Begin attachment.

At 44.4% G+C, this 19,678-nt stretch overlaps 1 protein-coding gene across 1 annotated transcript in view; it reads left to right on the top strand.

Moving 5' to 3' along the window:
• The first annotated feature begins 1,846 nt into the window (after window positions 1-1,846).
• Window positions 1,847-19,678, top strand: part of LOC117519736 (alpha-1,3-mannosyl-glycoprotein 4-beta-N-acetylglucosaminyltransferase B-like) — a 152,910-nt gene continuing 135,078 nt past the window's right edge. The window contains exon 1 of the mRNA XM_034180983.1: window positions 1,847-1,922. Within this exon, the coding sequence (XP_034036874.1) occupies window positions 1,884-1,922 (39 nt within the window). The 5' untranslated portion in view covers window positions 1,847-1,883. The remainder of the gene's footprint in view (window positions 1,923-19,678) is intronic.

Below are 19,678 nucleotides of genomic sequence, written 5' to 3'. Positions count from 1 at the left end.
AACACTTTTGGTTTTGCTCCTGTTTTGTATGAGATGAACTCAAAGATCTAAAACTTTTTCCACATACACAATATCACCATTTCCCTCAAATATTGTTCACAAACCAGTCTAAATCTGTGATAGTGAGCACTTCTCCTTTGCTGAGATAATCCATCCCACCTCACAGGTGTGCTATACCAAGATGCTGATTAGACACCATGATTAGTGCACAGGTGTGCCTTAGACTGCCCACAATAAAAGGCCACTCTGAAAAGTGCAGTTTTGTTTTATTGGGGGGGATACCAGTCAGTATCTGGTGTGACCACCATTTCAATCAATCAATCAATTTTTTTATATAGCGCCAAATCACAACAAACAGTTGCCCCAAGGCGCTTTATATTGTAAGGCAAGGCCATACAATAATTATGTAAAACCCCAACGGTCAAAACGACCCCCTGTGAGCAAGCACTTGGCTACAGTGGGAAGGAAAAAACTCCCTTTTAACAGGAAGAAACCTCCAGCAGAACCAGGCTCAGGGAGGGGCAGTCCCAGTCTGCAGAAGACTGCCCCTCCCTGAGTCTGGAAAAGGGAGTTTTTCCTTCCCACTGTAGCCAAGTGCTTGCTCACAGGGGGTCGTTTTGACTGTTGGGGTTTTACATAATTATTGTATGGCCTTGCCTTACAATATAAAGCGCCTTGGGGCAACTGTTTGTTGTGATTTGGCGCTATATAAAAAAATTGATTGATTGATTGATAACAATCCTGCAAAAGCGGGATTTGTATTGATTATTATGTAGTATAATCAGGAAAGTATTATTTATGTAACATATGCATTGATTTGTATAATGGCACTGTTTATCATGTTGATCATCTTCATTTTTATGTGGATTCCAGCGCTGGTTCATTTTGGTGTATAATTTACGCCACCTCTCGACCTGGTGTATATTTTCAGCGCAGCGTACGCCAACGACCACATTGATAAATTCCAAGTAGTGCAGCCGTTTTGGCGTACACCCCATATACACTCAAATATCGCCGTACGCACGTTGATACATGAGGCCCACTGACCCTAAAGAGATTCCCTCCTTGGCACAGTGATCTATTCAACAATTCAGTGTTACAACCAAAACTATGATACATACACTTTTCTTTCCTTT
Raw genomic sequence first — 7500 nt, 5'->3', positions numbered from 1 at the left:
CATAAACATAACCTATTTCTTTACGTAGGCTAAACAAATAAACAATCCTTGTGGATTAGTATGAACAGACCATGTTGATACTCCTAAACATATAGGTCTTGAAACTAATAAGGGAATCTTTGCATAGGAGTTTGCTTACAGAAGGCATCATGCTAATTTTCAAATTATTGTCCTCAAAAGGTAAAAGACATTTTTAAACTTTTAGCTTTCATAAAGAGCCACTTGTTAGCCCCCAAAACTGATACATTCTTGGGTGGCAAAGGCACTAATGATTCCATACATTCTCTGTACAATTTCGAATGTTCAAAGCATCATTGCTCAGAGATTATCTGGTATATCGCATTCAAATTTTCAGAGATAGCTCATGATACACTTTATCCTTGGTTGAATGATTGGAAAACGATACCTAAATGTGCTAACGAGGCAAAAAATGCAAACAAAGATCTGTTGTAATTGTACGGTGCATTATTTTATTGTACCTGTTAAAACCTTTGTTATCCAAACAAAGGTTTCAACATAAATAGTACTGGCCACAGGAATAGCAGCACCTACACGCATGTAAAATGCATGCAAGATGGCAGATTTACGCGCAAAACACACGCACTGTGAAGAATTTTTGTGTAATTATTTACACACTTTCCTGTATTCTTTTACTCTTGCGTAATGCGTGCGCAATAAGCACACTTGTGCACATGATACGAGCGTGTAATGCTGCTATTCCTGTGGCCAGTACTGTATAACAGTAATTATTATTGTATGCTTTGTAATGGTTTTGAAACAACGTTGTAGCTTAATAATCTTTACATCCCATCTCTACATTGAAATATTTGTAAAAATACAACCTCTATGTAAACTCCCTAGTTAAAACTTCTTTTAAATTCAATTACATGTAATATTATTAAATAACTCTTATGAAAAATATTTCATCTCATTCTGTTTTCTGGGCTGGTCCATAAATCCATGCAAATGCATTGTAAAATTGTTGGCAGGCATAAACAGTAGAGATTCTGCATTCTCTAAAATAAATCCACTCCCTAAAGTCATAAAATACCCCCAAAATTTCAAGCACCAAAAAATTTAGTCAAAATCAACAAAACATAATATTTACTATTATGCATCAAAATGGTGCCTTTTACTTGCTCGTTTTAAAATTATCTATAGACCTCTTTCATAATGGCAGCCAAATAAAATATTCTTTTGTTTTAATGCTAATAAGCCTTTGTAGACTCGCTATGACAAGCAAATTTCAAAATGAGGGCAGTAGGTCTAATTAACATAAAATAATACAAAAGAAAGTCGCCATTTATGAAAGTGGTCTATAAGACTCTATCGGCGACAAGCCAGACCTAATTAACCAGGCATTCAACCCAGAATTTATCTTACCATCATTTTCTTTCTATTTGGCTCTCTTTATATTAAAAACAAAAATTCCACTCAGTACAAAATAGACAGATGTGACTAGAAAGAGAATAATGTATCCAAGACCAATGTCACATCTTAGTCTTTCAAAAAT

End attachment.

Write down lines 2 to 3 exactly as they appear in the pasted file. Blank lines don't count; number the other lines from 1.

Moving 5' to 3' along the window:
• The first annotated feature begins 1,846 nt into the window (after window positions 1-1,846).